Critically endangered Rathamilla plant is rediscovered from  Bentota estuary

Lumnitzera littorea (Ratha milla )is a true mangrove species that has been considered critically endangered in 2007, 2012, and 2020 National Red Lists of Sri Lanka. It was found only in Madu Ganga Ramsar site until recently. Bringing new hopes towards its conservation, a rediscovery of the Lumnitzera littorea  has now been made from the Bentota estuary, where it has previously been recorded a century back. This newly found population is of great significance due to the considerable number of young plants it carries.

Lumnitzera littorea (Jack) Voigt (E: Red Teruntum, S: Rathamilla) of Family Combreataceae is a native mangrove species of Sri Lanka. It is considered a critically endangered and very rare species due to the smaller number of trees found in the wild in Sri Lanka. The only known population so far was found in the Pathamulla area in the Madu Ganga wetland which was discovered in 1983. However, this population represents a few old trees, hence having a low regeneration potential. However, the presence of L. littorea had also been recorded in Bentota in 1894, although the lack of records during the recent past from Bentota estuary caused botanists to believe the population has disappeared. A new Lumnitzera littorea population was recently discovered by a team of researchers from the Dedduwa area in the Bentota estuary. This population has young individuals that can be useful in seed propagation and can contribute to the future conservation of this plant. This population consists of more than 100 young trees aged between 10 to 20 years excluding saplings and seedlings. However, according to the researchers’ observation, this new population is facing numerous anthropogenic pressures.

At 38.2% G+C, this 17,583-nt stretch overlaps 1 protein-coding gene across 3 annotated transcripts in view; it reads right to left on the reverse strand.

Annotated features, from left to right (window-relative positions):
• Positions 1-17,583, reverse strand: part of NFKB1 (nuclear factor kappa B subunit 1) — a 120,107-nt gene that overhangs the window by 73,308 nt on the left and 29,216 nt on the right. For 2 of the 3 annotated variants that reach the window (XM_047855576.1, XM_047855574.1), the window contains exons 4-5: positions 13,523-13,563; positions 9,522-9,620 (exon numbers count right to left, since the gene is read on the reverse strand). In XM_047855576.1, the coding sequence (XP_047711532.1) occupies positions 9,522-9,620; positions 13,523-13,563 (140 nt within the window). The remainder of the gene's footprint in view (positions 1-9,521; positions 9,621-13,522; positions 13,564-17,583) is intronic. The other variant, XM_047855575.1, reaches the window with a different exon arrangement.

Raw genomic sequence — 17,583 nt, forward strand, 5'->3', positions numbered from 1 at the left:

This mangrove species bears not only an ecological significance but also socio-economic importance. It is grown as an ornamental plant in countries such as Thailand and Singapore due to its conspicuous red flowers. The wood of the plant is heavy, fine-grained, durable, and yellow-brown making it suitable for construction, building boats, and as fuelwood. Several studies suggest that it has therapeutic effects due to the bacteriostatic and bactericidal properties of L. littorea extracts against bacterial species namely Staphylococcus aureus, Bacillus cereus, and Escherichia coli which are known to cause pathogenic effects. As such, the conservation of this mangrove plant not only benefits the ecosystem but also the human community as well. Therefore, it is of utmost importance to implement immediate conservation actions to protect this plant and prevent further damage to this population. The rediscovery of this endangered plant not only enhances the value of our environment but also replenishes the entire biosphere while applauding the efforts of conservationists to preserve mother nature.


Gunawardana, B. H. S. M., Ranawana, K. B. & Prasanna, M. G. M. (2022). Density of Critically Endangered Mangrove Lumnitzera littorea (Jack) Voigt in Newly Recorded Locality of Bentota Estuary, Southwestern Sri Lanka, Proceedings of the 26th International Forestry and Environment Symposium 2022 of the Department of Forestry and Environmental Science, University of Sri Jayewardenepura, Sri Lanka, pp. 40.

Madhushanka, S. & Ranawana, K. B., 2022. Rediscovery of Critically Endangered Mangrove Lumnitzera littorea (Jack) Voigt (Combreataceae) from Bentota Estuary, Sri Lanka. World News of Natural Sciences, Volume 40, pp. 86-90.

Story by

Shimani Umesha Attygalle
Associate Member – IOB